Furrows in the alethosphere 3

Furrows in the alethosphere 3

From The Other Side of Psychoanalysis

By Jacques Lacan

This year I have given a large place to the text Hosea, with reference to what Freud extracts from it, according to Sellin. The greatest benefit of it is perhaps not, though it does exist on this level, calling the Oedipus complex into question, which I have called this “ residue of myth,” in psychoanalytic theory. Surely, if there were something necessary here to make present some ocean of mythical knowledge regulating the life of men—and how do we now whether it was harmonious or not? –the best reference could well be what Yahwch condemns, with what I called his ferocious ignorance, with the term” prostitution.”


This is enough of a foothold ( bias), to my mind, and surely a better one than the common reference to the fruits of ethnography. Ethnography conceals all kinds of confusion within itself, through adhering to what it gathers as if it were natural. And how is it gathered? It is gathered in writing, that is to say, detailed, extracted, distorted forever from the supposed terrain on which one is supposedly uncovering it.


This is certainly not to say that mythical knowledge could inform us at greater length, or inform us better, about the essence of the sexual relation.


If psychoanalysis makes sex and, as a dependency, death present for us—even though here nothing is certain, except a general apprehension of a link between sexual difference and death, it’s by demonstrating, in a way that I wouldn’t call lively but merely articulated, that concerning the capture of this being—whatever it may be, which is to say that it is not even a being—in discourse the articulation in which the sexual relation is expressed only ever appears in a complex manner. This complex manner is one that cannot even be said to be mediated, even though there are medii-media, if you prefer—one of which is this real effect that I am calling surplus pleasure, which is the little a.


What does experience indicate to us,, in point of fact? That it is only when this little a is substituted for woman that man desires her. That, inversely, what a woman has to deal with insofar as we are able to speak about this, is this jouissance that is her own and is represented somewhere by a man’s omnipotence, which is precisely where man, when he speaks, when he speaks as master, discover that he is a failure.


This is where one has to start from in analytic experience—what could be called man, that is to say that the male as speaking being, disappears, vanishes through the very effect of the master’s discourse—spell it as you will—through being inscribed solely in castration, which, by this very fact, is properly to be defined as being deprived of woman—woman insofar as she would be realized in a suitably congruent signifier.


Being deprived of woman—this, expressed in terms of the failure of discourse, is what castration means. It is indeed because this is not thinkable that the speaking order institutes this desire, constituted as impossible, as an intermediary and that makes the mother, insofar as she is prohibited, the privileged feminine object.


This is the wrapping established by the fundamental fact that in a mythical union between man and woman there is no possible place that could be defined as sexual.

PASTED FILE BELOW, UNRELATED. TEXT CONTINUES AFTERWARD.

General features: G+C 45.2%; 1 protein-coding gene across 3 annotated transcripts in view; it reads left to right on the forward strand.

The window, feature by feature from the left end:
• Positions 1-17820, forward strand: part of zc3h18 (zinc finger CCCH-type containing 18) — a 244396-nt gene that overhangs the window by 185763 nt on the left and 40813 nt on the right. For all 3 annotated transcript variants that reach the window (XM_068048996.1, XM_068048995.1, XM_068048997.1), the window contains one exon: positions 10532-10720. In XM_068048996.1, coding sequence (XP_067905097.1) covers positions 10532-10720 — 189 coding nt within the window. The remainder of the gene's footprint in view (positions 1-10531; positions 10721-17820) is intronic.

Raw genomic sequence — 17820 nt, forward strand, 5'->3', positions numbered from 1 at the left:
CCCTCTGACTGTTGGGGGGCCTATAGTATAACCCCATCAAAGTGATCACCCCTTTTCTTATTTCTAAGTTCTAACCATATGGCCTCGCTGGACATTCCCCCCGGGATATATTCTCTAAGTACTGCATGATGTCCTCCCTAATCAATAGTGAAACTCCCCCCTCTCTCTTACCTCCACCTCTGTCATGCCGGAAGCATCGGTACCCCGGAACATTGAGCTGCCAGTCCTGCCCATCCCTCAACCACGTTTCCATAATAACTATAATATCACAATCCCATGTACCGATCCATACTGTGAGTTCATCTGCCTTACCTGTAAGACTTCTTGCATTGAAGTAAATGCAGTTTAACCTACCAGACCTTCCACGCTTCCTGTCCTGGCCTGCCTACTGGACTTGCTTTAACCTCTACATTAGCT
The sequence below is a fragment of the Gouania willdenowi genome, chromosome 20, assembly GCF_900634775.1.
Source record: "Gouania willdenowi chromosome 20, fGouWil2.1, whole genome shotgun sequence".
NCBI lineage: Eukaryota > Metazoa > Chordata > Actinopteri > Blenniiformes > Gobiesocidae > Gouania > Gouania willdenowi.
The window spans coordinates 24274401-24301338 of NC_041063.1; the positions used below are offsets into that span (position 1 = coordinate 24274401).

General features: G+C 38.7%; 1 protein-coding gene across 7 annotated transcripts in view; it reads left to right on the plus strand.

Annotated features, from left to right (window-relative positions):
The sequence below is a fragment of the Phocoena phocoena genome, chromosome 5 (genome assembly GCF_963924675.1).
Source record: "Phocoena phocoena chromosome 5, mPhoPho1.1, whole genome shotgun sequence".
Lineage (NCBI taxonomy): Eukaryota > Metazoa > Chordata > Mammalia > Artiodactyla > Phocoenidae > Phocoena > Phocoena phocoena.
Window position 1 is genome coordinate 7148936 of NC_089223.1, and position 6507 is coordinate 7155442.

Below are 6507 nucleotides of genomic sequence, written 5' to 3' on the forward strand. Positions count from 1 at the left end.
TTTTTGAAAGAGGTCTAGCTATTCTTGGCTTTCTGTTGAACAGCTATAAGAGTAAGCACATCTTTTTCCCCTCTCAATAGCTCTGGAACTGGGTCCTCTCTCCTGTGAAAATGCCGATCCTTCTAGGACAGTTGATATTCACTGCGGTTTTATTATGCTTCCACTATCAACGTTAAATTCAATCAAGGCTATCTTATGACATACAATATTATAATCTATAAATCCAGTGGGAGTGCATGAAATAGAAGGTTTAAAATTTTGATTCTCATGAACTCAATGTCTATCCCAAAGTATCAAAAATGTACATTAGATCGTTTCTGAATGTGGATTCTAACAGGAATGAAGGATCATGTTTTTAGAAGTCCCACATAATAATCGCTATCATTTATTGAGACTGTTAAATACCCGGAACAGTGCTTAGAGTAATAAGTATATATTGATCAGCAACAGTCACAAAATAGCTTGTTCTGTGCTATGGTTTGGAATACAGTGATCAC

This is, indeed, where what we grasp in the psychoanalytic discourse—the unifying One, the whole One—is not what is involved in identification. The pivotal identification, the major identification, is the unary trait. It is Being, marked one.


Prior to the promotion of any being, by virtue of a singular one, of what bears the mark from this moment forward, the effect of language arises, as does the first affect. This is what the formulas I wrote on the blackboard are saying.


Somewhere this something that the cogito only marks is isolated, also with the unary trait, that one can suppose the “ I am thinking” has in order to say, “ Therefore, I am.’ Here the effect of division is already marked by an “ I am” which elides the “ I am marked by the one”—for Descartes is, to be sure, inscribed in a scholastic tradition, which he wriggles out of acrobatically, which is not at all to be disdained as a means of escape.


Moreover, it is as a function of this initial position of the “ I am” that the ‘ I am thinking” can be even so much as written. You will recall how I have been writing it for a long time now—“ I am thinking, ‘Therefore I am.’” This ‘ Therefore I am” is a thought.


It supports itself infinitely better by carrying its characteristic of knowledge, which does not go beyond the “ I am marked by the one,” by the singular, by the unique, by what?—by this effect which is, ‘ I am thinking.”


But here again, there is an error in the punctuation, which a long time ago I expressed this—the “ ergo,” which is nothing other than the “ ego” in play, should be put alongside the “ cogito.” The “ I am thinking, therefore, ‘I am’ ” gives the formula its real significance. The cause, the “ ergo,” is thought. The point of departure to take is the effect of what is involved in the simplest order, from which the language effect comes into play at the level of the emergence of the unary trait.


To be sure, the unary trait is never alone. Therefore, the fact that it repeats itself—that it repeats itself in never being the same—is properly speaking the order itself, the order in question because language is present and already there, already efficacious.



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